U.S. obesity rate appears to be slowing: study

CHICAGO Wed Jan 13, 2010 11:10am EST

Pedestrians walk across the street near Times Square in New York in this August 28 2007 file photo. REUTERS/Lucas Jackson/Files

Pedestrians walk across the street near Times Square in New York in this August 28 2007 file photo.

Credit: Reuters/Lucas Jackson/Files

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CHICAGO (Reuters) - Americans are still too fat, but the obesity epidemic in the United States appears to be waning a bit, U.S. researchers said on Wednesday.

New government data show that 68 percent of U.S. adults are considered overweight, having a body mass index or BMI of 25 or higher. A third are obese, having a body mass index of 30 or higher.

"Obesity continues to be a significant health concern," Cynthia Ogden of the National Center for Health Statistics at the U.S. Centers for Disease Control and Prevention said in a telephone interview.

Additionally, around 17 percent of children and adolescents aged 2 to 19 were considered obese.

BMI is equal to weight in kilograms divided by height in meters squared. A person 5 feet 5 inches tall is classified as overweight at 150 pounds (68 kg) and obese at 180 pounds (82 kg).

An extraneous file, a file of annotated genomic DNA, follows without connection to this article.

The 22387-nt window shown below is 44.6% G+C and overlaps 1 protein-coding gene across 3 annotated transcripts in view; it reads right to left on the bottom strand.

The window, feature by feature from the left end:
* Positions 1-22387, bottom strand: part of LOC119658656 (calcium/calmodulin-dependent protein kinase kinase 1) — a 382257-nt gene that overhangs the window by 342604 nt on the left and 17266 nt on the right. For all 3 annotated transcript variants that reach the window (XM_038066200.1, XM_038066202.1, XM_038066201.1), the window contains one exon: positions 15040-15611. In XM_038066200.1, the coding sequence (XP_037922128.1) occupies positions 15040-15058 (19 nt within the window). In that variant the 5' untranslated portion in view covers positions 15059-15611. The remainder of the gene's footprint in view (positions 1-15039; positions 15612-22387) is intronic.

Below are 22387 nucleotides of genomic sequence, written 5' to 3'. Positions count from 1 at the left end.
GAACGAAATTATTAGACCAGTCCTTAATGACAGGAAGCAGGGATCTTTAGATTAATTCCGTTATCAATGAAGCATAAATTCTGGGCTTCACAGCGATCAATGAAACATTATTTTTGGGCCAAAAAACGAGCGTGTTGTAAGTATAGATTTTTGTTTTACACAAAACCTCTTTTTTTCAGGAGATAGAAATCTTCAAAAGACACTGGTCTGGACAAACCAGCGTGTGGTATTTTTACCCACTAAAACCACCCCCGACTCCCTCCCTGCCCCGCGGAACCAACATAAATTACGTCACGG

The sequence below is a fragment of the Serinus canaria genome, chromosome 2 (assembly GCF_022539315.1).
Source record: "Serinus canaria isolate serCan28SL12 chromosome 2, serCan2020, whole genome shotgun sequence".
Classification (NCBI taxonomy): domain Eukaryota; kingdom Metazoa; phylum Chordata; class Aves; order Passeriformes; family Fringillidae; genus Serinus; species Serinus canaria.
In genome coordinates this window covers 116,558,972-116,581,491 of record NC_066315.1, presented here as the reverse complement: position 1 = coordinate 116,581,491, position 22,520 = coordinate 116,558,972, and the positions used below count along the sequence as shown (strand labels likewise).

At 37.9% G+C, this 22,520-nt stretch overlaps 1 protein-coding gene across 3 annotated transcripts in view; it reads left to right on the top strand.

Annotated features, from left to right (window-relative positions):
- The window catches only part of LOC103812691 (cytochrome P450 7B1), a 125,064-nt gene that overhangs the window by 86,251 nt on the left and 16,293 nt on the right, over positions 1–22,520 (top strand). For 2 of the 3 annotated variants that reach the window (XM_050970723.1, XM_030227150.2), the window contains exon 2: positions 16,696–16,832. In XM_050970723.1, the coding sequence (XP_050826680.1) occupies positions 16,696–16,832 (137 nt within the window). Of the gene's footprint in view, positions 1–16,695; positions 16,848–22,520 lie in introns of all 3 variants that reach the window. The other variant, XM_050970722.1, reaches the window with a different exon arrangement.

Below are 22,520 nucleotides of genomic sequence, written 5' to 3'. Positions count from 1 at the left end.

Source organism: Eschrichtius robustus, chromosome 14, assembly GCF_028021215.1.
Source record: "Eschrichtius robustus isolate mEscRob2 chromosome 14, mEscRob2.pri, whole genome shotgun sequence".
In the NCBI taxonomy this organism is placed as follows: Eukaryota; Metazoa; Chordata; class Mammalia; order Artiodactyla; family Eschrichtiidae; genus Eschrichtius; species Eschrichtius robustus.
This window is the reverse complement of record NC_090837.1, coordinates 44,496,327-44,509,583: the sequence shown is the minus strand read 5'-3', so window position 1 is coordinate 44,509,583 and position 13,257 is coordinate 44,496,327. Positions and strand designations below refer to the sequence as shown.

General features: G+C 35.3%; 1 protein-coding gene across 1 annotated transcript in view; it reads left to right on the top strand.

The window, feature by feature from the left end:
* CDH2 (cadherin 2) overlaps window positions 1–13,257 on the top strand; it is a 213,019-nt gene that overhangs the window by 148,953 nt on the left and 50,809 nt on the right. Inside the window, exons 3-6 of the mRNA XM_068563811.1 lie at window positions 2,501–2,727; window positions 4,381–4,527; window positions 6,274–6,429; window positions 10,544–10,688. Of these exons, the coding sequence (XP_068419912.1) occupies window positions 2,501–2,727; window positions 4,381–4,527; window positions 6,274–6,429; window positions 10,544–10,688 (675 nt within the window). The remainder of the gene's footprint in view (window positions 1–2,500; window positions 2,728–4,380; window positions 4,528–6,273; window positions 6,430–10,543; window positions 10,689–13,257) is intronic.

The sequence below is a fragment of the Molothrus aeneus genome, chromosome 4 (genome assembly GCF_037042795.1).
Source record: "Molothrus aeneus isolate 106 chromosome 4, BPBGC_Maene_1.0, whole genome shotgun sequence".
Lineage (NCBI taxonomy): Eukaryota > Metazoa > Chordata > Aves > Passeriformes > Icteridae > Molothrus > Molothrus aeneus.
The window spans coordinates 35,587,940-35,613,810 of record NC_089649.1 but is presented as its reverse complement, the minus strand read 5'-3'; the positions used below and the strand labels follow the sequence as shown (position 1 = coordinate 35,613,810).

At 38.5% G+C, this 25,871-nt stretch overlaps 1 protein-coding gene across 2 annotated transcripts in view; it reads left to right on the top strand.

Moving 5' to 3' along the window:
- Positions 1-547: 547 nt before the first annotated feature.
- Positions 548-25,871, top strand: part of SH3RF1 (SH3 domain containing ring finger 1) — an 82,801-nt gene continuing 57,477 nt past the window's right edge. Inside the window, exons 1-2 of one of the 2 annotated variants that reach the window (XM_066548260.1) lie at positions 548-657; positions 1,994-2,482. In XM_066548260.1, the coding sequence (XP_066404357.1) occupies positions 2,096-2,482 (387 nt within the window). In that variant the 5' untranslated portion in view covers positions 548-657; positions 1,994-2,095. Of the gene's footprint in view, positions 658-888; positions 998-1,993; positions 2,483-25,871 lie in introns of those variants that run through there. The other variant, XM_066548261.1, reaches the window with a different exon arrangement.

Obesity-related diseases account for nearly 10 percent of medical spending in the United States or an estimated $147 billion a year. Being overweight or obese raises the risk of heart disease, diabetes, some cancers, arthritis and other conditions.

In the past several decades, obesity rates climbed fast. The number of adults who were overweight or obese rose 8 percentage points in the 1988-1994 survey period compared with the 1976-1980 survey. Obesity rates were relatively stable between 1960 and 1980.

MEN GETTING FATTER

"Over the last decade, which would be 1999 through 2008, we found no significant increase in the prevalence of obesity among adult women, but we did find a significant increase in men over that same period, from about 27.5 percent to 32 percent," Ogden said.

But more recently, those increases in men appear to be slowing, Ogden said, noting there has been no change in obesity among males between 2003 and 2008.

"It's slightly good news to see that it's not increasing at the rate it was before, but we can't really relax. We still have a third of our population that's obese. That is among the very highest in the world," she said.

Ogden said the study continued to find disparities by age, with younger adults less likely to be obese than older adults. She noted that African Americans and Mexicans tended to be more obese than whites.

Overall, 32.2 percent of American men were obese. Among non-Hispanic whites, the number was 31.9 percent compared with 37.3 percent of black men.

The study found 35.5 percent of all women were obese. Among whites, the proportion was 33 percent, compared to 49.6 percent among blacks.

In children, the team found obesity rates slowed over the decade, except in severely overweight boys.

(Editing by Alan Elsner)

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